HC Deb 26 July 1985 vol 83 cc1465-71

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Mr. Christopher Chope (Southampton, Itchen)

I welcome the opportunity to draw the attention of my hon. Friend the Under-Secretary of State for the Environment to a sinister new development in local government—the abuse of companies limited by guarantee. The creation of such companies is often no more than a fraudulent sham and the use to which they can be put is grossly anti-democratic, an outrageous abuse of ratepayers' funds and a recipe for corruption on a massive scale. As not only ratepayers' but taxpayers' money is being siphoned into these companies, I hope that my hon. Friend the Under-Secretary shares my anxiety.

I shall illustrate the argument by referring to the recent establishment by Southampton city council of a company limited by guarantee, the Southampton Economic Development Corporation, which was incorporated on 20 March this year and has the widest possible terms in its memorandum of association. The report submitted to the city council said: A company which carries on an activity not permitted by its memorandum will be acting ultra vires and that activity will be void. It is therefore important that the memorandum must be drafted in the widest possible terms to enable a company to carry on any activity which it might wish to do in the future. The objects of SEDCO enable it to do anything calculated to assist and promote the economic, scientific, technological and social development of Southampton; to carry on research; to stage conferences, exhibitions or plays and to provide leisure activities and amenities; to deal in property; to invest, borrow and deal with money and to take shares in other companies. The city secretary reported that that was not an exhaustive list of the company's powers and that there was also a blanket clause enabling the company to carry on any activity that is deemed to be incidental, necessary, expedient or conducive to its other specified powers.

Therefore, Southampton Economic Development Corporation has powers that are far wider and more extensive than those of the city council itself. However, unlike the city council, the economic development corporation is devoid of public accountability. Its members and directors are appointed by the city council, but need not be elected members of that council. Once appointed, they are accountable to the company and not to the public.

The public and press are denied access to agendas, supporting papers and minutes, thereby being denied all the public safeguards in the Local Government (Access to Information) Act 1985.

The company board meets in private and, most sinister of all, councillors who are not on the board are denied access to information. Board members may be paid fees and the board may be so constituted that minority parties on the city council are not represented on it.

Although directors are governed by company legislation and the company must keep accounts and make and file an annual return, the controls on members of the board are a far cry from open accountability to the electorate and the public. Yet the company is wholly dependent on public funds or the guarantee of such funds.

Within a few days of incorporation, Southampton Economic Development Corporation was given £450,000 by the council. The payment was made under section 137 of the Local Government Act 1972, which enables local authorities to spend up to the product of a 2p rate.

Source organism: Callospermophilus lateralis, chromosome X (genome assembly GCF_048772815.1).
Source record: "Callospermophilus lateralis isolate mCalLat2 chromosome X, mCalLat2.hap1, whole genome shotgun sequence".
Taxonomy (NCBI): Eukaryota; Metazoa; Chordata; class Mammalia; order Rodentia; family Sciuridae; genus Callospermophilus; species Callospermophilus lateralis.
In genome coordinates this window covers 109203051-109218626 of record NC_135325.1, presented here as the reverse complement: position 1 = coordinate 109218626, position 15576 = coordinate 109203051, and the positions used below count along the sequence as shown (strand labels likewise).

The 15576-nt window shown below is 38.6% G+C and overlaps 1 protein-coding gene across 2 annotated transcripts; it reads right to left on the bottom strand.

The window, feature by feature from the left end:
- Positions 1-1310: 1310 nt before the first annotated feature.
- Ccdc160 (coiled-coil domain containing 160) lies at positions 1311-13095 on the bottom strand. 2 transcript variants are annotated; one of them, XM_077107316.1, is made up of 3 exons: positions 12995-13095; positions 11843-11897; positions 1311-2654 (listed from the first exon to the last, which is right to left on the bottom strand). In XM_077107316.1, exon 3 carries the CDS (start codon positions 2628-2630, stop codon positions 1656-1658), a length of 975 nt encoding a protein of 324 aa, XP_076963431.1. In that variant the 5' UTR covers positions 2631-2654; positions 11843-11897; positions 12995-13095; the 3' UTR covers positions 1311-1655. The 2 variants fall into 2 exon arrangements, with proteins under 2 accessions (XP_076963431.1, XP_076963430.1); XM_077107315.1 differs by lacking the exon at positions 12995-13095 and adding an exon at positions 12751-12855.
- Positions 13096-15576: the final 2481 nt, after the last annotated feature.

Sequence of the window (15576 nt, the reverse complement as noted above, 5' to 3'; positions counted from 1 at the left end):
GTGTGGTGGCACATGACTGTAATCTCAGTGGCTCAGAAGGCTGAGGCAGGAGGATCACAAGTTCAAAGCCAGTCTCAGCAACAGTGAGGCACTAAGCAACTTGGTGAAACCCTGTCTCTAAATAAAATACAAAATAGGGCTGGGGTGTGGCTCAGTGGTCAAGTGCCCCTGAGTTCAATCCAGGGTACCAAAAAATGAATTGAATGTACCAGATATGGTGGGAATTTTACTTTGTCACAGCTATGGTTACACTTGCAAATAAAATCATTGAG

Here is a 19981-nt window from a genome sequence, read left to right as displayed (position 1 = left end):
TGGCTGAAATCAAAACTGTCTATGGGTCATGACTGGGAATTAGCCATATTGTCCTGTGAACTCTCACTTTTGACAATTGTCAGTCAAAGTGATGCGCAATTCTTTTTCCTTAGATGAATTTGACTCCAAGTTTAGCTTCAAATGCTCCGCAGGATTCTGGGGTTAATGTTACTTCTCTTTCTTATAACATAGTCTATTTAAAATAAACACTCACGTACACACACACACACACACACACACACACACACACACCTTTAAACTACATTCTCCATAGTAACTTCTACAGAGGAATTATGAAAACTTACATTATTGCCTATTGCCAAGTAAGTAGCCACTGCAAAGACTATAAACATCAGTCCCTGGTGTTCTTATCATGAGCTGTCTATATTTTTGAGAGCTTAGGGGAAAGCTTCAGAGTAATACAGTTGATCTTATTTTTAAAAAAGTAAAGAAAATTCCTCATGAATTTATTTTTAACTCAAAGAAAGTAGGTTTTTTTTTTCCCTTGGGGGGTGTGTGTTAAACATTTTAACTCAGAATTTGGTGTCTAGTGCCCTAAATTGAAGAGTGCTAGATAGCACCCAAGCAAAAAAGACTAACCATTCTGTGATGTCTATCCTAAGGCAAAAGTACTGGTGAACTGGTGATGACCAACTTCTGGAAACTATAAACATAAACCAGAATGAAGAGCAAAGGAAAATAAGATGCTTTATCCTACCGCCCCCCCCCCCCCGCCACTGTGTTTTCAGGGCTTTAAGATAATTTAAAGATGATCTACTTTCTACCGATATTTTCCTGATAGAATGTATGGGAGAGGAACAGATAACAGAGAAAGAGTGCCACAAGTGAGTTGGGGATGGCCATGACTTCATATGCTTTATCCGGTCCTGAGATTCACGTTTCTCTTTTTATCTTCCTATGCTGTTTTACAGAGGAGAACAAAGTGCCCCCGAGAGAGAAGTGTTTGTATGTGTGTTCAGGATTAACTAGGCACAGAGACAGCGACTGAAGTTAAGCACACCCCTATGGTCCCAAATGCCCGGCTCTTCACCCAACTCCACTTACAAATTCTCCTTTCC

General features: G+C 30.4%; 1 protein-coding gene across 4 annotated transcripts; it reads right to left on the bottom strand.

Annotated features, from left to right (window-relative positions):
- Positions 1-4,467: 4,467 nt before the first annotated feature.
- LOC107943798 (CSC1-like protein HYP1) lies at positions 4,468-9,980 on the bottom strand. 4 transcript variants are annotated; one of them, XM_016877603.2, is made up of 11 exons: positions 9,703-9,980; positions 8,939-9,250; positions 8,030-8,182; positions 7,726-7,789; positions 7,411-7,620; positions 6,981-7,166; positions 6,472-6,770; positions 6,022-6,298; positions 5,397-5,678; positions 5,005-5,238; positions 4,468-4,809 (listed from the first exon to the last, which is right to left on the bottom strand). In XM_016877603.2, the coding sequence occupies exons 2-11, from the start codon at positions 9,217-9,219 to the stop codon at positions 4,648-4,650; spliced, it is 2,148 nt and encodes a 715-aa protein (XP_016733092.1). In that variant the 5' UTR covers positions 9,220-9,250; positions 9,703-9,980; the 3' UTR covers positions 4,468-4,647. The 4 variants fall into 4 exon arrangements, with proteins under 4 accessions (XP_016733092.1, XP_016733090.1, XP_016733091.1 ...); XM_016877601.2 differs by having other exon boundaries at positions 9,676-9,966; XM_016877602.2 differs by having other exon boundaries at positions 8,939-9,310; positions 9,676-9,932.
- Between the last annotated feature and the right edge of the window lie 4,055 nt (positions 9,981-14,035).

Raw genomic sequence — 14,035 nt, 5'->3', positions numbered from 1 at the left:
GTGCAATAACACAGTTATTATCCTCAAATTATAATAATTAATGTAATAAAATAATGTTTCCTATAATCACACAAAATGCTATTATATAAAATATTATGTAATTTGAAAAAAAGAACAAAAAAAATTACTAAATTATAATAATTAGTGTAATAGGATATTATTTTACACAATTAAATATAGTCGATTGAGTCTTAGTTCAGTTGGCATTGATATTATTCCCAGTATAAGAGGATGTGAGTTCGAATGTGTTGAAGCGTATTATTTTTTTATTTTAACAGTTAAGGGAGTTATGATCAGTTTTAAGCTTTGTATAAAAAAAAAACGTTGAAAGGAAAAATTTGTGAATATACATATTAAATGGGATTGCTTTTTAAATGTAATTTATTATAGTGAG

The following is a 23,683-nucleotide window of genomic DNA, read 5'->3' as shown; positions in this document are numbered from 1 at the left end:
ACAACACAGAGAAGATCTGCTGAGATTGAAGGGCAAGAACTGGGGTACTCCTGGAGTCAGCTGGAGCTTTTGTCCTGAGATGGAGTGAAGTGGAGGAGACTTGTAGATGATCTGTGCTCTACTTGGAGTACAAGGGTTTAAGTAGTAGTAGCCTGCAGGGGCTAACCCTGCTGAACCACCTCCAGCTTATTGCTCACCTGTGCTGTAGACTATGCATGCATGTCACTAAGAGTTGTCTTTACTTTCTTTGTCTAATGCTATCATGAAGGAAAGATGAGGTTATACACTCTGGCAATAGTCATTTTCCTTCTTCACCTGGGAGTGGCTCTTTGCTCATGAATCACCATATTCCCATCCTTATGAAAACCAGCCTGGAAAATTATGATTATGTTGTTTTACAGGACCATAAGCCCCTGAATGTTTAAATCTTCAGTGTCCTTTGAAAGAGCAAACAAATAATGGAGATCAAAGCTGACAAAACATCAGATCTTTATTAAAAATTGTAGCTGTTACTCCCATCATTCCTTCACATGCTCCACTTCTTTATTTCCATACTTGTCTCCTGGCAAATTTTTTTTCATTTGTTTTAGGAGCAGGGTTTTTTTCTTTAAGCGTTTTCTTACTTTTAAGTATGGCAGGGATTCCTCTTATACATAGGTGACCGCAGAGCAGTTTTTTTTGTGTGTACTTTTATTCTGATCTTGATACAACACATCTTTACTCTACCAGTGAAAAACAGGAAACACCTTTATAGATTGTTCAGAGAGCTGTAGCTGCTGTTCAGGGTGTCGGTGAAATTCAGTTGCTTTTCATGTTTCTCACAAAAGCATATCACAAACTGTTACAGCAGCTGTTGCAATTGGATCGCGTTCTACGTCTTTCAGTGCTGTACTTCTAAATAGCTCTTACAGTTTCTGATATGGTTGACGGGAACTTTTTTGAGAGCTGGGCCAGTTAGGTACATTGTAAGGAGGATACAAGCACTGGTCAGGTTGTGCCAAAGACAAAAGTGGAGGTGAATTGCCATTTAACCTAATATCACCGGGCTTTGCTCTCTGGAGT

The product of a 2p rate in Southampton is almost £700,000, but by the end of the last financial year only £250,000 had been spent. The remainder, instead of being returned to the ratepayers, was siphoned into the new company. All that the public know is that the money was invested on behalf of the company on 29 March, the day on which it was transferred. From now on, the ratepayers of Southampton have no control over the way in which that money is spent.

Not content with a mere £450,000, the directors of the company immediately started investigating ways in which millions of pounds could be produced for the company. The ingenious and sinister proposal that was considered was a back-to-back loan by which the company would borrow up to £3 million from a bank on the basis that the city council would deposit an equivalent sum with that bank. In that way, the council would not be deemed to be spending money, but would potentially be liable to use the money to meet the company's debts under the guarantee. Meanwhile, the company, meeting in secret, would be able to spend millions of pounds as it wanted.

The sham nature of that proposal is clear from a report to the directors that was given by Mr. Grey, who is not only a director of the company but the treasurer of the city council. The first sentence of his report reads: When considering the ways in which the City Council could provide funds for SEDCO, it was clearly important to bear in mind the limitations imposed by Statute and by Government regulations. It may be apparent from that sentence that Mr. Grey was finding it difficult to separate his responsibilities as treasurer of the city council from the role which he was apparently playing at the time of making his report, that of a director of the corporation. Mr. Grey continued: If the revenue reserve for capital purposes of the Council continues to be the sole source of finance for this company, the present City Council policies, if maintained, would ensure that funds would be available for four to five years at the rate of £350,000 a year. That was not enough, apparently, for the directors of the company. They wanted to consider alternative provision, and the city treasurer reported that he had conducted negotiations with two banks, Hambros and the Trustee Savings bank, and said that, in consideration of an investment by the council in the bank, the bank would make a loan to the Southampton Economic Development Corporation. He said in his report to the board of directors: An arrangement of this sort ensures that there is no direct link between the two transactions, the bank loan to SEDCO and the City Council's investment with the bank, both being in the normal course of business. In my submission, that was nothing more than a sham, because it was clear that the bank would lend money to the corporation only if the city council agreed to deposit money with that bank, so giving a sort of back-to-back arrangement.